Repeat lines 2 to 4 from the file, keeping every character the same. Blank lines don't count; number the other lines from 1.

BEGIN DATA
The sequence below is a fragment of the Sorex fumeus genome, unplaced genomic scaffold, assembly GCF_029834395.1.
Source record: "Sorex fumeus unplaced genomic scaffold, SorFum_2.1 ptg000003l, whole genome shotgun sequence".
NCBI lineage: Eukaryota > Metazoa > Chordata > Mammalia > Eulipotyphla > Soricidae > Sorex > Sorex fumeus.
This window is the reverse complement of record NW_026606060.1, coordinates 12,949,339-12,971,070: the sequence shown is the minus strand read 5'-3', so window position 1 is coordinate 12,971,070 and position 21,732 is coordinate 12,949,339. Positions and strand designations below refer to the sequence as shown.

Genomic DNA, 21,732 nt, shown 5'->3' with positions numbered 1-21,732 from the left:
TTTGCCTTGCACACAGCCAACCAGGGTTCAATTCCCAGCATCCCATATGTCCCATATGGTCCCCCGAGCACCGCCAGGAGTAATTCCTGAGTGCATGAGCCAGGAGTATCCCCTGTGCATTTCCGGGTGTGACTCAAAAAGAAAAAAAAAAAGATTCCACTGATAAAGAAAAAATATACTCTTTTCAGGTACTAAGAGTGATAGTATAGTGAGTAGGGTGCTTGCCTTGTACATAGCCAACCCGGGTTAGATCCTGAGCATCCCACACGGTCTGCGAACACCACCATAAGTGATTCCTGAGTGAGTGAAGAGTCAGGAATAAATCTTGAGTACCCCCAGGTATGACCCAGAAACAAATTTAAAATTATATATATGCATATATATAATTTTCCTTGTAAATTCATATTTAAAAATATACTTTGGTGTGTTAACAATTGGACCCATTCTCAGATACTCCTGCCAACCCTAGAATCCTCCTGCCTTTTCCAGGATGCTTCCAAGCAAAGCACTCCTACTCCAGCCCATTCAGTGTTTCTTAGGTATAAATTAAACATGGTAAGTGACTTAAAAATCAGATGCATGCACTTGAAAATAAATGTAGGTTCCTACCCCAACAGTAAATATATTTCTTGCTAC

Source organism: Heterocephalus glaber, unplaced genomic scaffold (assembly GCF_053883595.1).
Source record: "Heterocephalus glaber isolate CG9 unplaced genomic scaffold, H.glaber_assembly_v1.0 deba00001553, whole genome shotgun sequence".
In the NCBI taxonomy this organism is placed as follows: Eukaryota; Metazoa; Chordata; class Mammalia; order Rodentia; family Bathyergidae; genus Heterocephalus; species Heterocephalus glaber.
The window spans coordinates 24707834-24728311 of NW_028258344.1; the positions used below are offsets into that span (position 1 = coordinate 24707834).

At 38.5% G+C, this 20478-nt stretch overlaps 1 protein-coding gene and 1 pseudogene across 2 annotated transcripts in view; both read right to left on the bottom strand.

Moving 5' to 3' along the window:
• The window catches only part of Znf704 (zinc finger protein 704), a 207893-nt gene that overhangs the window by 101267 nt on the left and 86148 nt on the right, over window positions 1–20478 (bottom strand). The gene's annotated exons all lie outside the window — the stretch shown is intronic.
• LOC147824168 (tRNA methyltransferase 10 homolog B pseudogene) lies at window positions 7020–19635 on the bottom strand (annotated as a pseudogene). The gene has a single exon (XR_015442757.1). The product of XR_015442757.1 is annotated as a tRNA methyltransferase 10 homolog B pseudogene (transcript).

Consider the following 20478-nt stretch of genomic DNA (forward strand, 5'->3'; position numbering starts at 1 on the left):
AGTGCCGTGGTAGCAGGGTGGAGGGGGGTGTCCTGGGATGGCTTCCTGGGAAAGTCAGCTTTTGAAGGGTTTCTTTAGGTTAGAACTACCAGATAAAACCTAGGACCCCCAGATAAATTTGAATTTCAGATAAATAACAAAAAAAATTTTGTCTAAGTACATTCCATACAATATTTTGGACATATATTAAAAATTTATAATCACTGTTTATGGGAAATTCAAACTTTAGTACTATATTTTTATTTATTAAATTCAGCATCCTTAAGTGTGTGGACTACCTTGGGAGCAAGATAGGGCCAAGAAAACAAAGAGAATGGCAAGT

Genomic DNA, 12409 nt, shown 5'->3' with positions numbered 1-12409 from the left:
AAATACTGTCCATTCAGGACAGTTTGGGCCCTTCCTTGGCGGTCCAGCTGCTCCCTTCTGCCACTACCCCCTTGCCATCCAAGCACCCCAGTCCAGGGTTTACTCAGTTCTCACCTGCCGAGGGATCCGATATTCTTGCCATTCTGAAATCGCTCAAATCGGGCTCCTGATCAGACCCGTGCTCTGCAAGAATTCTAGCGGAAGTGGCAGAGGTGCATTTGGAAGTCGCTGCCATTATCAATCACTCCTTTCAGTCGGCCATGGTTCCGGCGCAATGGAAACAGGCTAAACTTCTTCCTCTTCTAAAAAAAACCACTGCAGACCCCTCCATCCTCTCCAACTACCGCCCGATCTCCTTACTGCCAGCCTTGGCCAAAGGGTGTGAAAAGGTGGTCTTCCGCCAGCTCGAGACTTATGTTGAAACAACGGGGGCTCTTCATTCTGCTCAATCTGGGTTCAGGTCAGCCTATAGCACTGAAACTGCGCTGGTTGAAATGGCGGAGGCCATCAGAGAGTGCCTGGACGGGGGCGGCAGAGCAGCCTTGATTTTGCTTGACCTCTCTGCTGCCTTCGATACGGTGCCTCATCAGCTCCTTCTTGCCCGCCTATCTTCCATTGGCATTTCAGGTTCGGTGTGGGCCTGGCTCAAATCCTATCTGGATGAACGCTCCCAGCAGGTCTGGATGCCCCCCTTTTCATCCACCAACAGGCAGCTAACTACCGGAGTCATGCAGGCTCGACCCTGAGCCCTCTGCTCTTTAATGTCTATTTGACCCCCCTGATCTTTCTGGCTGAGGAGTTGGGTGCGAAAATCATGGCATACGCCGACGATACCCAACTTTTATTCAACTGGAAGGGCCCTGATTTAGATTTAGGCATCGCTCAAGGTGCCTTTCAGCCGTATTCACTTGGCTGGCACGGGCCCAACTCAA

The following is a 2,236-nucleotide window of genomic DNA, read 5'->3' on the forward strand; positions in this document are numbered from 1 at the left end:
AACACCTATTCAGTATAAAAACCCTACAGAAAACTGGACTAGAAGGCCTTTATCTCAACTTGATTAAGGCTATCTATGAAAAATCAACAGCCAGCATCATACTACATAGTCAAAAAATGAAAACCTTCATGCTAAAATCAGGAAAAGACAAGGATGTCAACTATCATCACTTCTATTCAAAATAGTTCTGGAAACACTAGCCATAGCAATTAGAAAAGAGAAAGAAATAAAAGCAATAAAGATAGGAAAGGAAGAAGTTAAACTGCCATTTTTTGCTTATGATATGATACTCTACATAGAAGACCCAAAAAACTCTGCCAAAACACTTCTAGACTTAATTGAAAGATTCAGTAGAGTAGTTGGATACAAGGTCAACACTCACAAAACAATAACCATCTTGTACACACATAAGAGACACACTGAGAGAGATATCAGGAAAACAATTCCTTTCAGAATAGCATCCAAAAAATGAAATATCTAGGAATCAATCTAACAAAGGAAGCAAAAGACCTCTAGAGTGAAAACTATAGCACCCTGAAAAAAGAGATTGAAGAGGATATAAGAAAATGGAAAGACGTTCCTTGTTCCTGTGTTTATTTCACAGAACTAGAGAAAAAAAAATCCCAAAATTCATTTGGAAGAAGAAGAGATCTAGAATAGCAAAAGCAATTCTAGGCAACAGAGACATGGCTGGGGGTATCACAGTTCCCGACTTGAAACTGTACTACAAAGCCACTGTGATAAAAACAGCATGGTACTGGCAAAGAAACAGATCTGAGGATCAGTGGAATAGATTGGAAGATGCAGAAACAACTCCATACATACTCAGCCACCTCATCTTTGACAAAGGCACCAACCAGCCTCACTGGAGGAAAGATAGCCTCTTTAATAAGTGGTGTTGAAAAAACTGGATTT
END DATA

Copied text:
Source record: "Sorex fumeus unplaced genomic scaffold, SorFum_2.1 ptg000003l, whole genome shotgun sequence".
NCBI lineage: Eukaryota > Metazoa > Chordata > Mammalia > Eulipotyphla > Soricidae > Sorex > Sorex fumeus.
This window is the reverse complement of record NW_026606060.1, coordinates 12,949,339-12,971,070: the sequence shown is the minus strand read 5'-3', so window position 1 is coordinate 12,971,070 and position 21,732 is coordinate 12,949,339. Positions and strand designations below refer to the sequence as shown.